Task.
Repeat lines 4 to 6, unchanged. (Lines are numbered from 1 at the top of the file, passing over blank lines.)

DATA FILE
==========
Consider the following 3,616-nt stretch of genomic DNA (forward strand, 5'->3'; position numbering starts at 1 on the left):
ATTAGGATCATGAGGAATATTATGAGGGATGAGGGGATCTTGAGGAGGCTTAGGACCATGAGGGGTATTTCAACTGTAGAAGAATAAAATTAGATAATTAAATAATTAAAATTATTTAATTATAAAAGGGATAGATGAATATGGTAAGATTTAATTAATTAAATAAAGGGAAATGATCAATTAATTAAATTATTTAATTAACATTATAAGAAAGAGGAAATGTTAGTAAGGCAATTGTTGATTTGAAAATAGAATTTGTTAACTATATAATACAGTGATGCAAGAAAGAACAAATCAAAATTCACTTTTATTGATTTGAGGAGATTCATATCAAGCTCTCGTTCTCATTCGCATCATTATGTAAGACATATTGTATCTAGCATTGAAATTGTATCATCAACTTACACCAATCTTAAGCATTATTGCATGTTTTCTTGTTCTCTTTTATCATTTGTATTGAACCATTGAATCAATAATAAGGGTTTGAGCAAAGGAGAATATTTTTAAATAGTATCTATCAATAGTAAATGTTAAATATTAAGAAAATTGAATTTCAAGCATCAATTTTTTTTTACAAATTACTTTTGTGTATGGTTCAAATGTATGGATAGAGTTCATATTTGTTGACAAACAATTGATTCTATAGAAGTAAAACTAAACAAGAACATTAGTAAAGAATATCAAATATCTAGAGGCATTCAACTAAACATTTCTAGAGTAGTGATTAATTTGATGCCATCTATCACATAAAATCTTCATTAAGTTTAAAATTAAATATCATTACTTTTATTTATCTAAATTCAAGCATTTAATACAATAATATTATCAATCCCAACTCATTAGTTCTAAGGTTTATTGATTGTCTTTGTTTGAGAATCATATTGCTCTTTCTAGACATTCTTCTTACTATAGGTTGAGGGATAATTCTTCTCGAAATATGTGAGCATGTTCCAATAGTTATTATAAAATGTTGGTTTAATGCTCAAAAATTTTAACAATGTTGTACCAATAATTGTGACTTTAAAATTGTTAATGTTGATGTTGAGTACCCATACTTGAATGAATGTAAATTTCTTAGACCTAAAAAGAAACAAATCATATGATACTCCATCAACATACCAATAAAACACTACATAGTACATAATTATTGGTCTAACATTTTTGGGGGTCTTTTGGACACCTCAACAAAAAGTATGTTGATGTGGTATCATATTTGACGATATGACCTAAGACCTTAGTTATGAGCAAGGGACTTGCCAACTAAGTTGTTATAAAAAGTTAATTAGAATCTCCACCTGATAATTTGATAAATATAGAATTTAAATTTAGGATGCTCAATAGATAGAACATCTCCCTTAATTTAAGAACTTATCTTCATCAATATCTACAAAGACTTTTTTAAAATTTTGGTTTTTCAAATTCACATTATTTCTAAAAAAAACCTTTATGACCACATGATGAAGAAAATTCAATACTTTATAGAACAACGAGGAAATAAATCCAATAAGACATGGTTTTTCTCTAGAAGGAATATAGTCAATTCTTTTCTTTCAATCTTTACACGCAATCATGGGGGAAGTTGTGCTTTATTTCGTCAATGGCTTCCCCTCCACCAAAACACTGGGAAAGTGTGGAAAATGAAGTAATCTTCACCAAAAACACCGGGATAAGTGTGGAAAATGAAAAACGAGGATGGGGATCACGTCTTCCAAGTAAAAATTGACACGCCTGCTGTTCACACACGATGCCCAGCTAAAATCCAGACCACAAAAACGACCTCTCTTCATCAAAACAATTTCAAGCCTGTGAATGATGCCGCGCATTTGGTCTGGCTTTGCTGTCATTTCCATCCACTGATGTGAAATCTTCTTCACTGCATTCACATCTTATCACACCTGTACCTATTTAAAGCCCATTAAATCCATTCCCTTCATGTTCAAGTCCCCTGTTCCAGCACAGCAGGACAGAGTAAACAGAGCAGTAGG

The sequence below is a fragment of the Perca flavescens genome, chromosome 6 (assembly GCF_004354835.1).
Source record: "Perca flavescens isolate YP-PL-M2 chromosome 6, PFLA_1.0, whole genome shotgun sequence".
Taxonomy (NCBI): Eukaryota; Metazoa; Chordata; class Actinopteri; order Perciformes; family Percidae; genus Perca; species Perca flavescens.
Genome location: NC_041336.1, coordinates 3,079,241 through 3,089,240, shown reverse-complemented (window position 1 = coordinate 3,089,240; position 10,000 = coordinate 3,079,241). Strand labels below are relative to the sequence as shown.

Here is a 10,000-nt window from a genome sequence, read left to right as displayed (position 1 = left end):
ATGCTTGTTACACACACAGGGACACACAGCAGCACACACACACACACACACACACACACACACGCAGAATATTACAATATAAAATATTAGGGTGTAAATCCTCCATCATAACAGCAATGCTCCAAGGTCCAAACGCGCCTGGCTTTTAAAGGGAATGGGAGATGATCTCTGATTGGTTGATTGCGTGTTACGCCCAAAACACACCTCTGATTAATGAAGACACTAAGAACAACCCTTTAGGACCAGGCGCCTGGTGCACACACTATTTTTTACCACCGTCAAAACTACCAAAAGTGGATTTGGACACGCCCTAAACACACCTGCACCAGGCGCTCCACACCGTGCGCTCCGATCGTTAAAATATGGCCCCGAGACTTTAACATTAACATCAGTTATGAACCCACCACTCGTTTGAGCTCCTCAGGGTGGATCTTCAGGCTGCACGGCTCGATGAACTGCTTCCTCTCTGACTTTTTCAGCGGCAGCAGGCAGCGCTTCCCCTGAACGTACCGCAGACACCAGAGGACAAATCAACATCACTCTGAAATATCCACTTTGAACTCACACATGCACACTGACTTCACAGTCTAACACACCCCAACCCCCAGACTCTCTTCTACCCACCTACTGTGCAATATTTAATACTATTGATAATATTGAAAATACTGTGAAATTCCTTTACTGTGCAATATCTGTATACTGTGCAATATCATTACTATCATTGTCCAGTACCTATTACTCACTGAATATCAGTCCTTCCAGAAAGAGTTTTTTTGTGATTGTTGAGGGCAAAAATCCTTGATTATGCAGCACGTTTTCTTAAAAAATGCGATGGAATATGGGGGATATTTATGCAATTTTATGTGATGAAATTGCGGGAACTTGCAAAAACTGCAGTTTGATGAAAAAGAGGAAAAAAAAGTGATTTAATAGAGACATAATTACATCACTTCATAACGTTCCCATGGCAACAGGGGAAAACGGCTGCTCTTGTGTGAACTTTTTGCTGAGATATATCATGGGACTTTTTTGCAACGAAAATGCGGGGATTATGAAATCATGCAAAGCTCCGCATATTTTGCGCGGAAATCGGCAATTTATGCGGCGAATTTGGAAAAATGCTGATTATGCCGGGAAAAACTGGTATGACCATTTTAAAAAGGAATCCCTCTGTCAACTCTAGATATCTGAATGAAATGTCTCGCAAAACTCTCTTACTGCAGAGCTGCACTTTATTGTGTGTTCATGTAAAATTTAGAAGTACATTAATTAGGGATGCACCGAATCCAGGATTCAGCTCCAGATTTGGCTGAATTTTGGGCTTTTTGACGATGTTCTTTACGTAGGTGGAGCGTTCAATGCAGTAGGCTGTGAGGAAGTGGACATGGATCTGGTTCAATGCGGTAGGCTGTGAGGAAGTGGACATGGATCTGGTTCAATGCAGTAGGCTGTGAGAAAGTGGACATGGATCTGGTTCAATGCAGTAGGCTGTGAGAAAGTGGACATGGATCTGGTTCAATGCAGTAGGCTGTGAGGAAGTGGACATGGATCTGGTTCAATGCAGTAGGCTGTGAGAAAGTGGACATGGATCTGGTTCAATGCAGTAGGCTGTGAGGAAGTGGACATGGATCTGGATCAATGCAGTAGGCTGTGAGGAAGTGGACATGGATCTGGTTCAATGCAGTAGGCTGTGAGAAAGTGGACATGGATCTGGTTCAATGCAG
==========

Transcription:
Source record: "Perca flavescens isolate YP-PL-M2 chromosome 6, PFLA_1.0, whole genome shotgun sequence".
Taxonomy (NCBI): Eukaryota; Metazoa; Chordata; class Actinopteri; order Perciformes; family Percidae; genus Perca; species Perca flavescens.
Genome location: NC_041336.1, coordinates 3,079,241 through 3,089,240, shown reverse-complemented (window position 1 = coordinate 3,089,240; position 10,000 = coordinate 3,079,241). Strand labels below are relative to the sequence as shown.